Test set 5

In this set, we have even dimmer conditions than before. The room is lit by a 40W-equivalent CFL lamp, which is pretty far away from the subject. E3D once again proves it takes sharper pictures, judging by the insets. And unlike the previous test set, the E3D gets the colors correct. E4G still has a hard time focusing, and the contrast is not as good as E3D. Noise is very evident in the E4G image, especially in the glass vase.

Test set 6

This final comparison tested the flash capabilities of the phone. The clear winner was the E4G. E3D seems to have a much more powerful flash, but the final photo is tinted blue and overexposed. I tried many variations to improve the shot but was unable to. E4G had good contrast and color, albeit noisy, as usual. Flash actually improved color tones when compared to test set 5. Clear winner here is the E4G.

The results of these low-light tests surprised me; I went into these thinking the E3D was the shoo-in winner. Not so. However, I’ve seen my E3D perform better than this, and for sure, my E4G has produced some pretty horrendous flash shots. But in these controlled tests, the E4G came out on top for low-light. Definitely worthwhile to do more tests, but it’s certain that low-light photography is hit or miss sometimes, even with dSLRs. ***

A few more notes from deep within the thread:

  • Some HTC EVO 3D units appear to be producing a light green tint in many of users’ shots. This mainly happens in direct sunlight, but does appear to be a problem with a specific subset of camera sensors on specific models. We haven’t yet gathered data regarding which hardware version these users are on.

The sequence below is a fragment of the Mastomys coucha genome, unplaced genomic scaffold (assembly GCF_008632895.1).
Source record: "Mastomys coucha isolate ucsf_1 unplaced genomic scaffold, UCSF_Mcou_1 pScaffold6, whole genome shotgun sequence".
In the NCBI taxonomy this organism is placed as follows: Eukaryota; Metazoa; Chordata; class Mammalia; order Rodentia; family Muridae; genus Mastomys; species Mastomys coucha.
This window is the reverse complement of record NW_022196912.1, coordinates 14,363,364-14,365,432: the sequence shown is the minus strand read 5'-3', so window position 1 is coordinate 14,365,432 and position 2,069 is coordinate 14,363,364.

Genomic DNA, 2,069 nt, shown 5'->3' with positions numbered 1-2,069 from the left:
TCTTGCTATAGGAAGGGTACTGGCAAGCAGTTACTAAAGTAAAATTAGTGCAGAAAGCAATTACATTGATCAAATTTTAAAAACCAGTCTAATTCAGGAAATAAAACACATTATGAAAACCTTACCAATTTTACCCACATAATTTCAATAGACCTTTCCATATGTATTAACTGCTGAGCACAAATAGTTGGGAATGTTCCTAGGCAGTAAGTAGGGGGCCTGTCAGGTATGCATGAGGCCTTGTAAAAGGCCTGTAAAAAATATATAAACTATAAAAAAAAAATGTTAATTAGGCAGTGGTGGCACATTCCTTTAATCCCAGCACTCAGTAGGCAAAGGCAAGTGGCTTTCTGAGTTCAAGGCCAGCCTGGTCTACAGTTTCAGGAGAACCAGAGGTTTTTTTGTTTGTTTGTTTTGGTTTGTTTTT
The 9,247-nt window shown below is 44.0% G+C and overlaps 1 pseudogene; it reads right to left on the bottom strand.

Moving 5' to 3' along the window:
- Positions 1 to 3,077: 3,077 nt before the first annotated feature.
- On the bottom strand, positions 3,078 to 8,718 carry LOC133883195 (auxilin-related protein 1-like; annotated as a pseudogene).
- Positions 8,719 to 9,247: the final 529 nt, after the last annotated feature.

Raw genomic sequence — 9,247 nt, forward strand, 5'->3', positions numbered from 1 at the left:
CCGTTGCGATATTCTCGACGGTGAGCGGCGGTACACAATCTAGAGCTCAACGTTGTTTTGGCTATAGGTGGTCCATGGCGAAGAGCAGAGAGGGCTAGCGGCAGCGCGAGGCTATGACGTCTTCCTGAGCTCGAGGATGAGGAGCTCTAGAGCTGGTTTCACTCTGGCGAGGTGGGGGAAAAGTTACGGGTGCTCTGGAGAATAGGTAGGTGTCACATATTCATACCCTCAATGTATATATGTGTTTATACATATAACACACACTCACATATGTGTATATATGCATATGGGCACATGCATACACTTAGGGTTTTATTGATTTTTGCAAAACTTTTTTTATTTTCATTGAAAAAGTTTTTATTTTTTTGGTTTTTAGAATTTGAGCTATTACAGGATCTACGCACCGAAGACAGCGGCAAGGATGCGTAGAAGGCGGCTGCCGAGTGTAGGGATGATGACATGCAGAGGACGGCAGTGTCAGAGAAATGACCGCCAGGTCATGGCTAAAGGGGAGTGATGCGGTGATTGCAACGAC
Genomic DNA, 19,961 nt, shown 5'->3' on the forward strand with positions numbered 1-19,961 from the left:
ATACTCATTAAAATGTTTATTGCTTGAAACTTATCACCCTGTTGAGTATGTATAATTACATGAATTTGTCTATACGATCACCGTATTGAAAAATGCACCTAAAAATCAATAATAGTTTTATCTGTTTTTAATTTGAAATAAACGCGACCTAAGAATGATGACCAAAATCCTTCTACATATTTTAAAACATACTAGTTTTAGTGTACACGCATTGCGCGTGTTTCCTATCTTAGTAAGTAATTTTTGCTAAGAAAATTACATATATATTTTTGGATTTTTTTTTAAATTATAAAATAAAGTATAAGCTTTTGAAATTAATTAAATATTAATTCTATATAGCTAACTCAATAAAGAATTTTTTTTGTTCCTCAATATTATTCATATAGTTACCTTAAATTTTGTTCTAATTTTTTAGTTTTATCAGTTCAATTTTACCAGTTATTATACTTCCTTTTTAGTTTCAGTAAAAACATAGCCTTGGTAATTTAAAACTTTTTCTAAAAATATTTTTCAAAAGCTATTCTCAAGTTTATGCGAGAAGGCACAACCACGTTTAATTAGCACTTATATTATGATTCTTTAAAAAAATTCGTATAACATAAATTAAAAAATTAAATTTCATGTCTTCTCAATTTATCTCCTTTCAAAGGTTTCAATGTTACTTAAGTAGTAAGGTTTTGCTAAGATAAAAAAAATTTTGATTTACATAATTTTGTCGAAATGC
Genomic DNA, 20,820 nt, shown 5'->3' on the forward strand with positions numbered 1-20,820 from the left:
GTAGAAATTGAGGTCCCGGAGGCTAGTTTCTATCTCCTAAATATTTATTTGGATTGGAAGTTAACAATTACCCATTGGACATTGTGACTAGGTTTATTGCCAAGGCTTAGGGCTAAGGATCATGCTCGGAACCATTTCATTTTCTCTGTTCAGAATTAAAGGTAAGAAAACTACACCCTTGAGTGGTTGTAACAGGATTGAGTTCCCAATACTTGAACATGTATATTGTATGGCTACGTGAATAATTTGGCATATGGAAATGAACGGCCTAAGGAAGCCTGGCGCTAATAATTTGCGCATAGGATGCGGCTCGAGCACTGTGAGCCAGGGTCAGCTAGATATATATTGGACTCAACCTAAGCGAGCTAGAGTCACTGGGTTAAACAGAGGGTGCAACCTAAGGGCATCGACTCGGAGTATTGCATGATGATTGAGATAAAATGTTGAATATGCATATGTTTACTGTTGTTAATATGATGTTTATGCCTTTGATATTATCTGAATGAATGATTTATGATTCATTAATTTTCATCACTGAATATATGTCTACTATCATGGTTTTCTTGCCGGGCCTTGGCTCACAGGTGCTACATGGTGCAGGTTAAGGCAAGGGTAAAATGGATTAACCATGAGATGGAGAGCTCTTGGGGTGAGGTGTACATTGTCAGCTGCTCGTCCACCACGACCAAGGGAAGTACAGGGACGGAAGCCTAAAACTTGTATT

• Some 2D pictures may produce dark photos if your brightness is low when taking the photo. To remedy, simply increase brightness and take the shot again. This is not an issue with 3D photos.
  • HTC apparently says the first bullet point above may be a software glitch and are looking to provide a fix in an OTA upgrade. We’re assuming the second bullet point is software-related as well.

I should note that I (Quentyn) have not experienced the green/yellow tint issue in direct sunlight, nor has Novox77, the original poster. Here are his thoughts and some recent shots of him trying to reproduce the error:

*** I would agree that the green tint problem is likely a camera post-process problem for some subset of Evo3Ds. The focus problem could be a hardware issue. My Evo 4G appears to suffer from it (all E4G photos in my OPs are out of focus).

This morning, I tried to reproduce the green tint problem you guys have referenced but couldn’t. So I think it’s only affecting some percentage of E3D owners. Here are three pics I took under direct sunlight:

The flipflop shot looked fine. Red is slightly pink, but that may be due to a slight over exposure. In the street shot, the grass looks a little saturated. In the flower shot, the flowers are washed out a bit, but that’s due to the high contrast range (poor choice of subject in direct sunlight).

Focus was fine. I don’t see any green blotchy tinting. If the camera is important to you (as it is to me), I would definitely try an exchange to see if you can get one that takes better pics. ***

There it is. Ahead of a full review, here’s a very good look at the camera in every day situations. Novox77’s findings show that the camera on the EVO 3D is above average and far surpasses the quality of the original EVO 4G, but some users may be met with a bad experience if they were unlucky enough to get a bad apple. Personally, I have been able to take exceptional photos with the EVO 3D and am completely happy with its camera over the EVO 4G’s. I have produced similar results to Novox’s, but mileage always varies. Look out for a full review of the HTC EVO 3D in the coming days.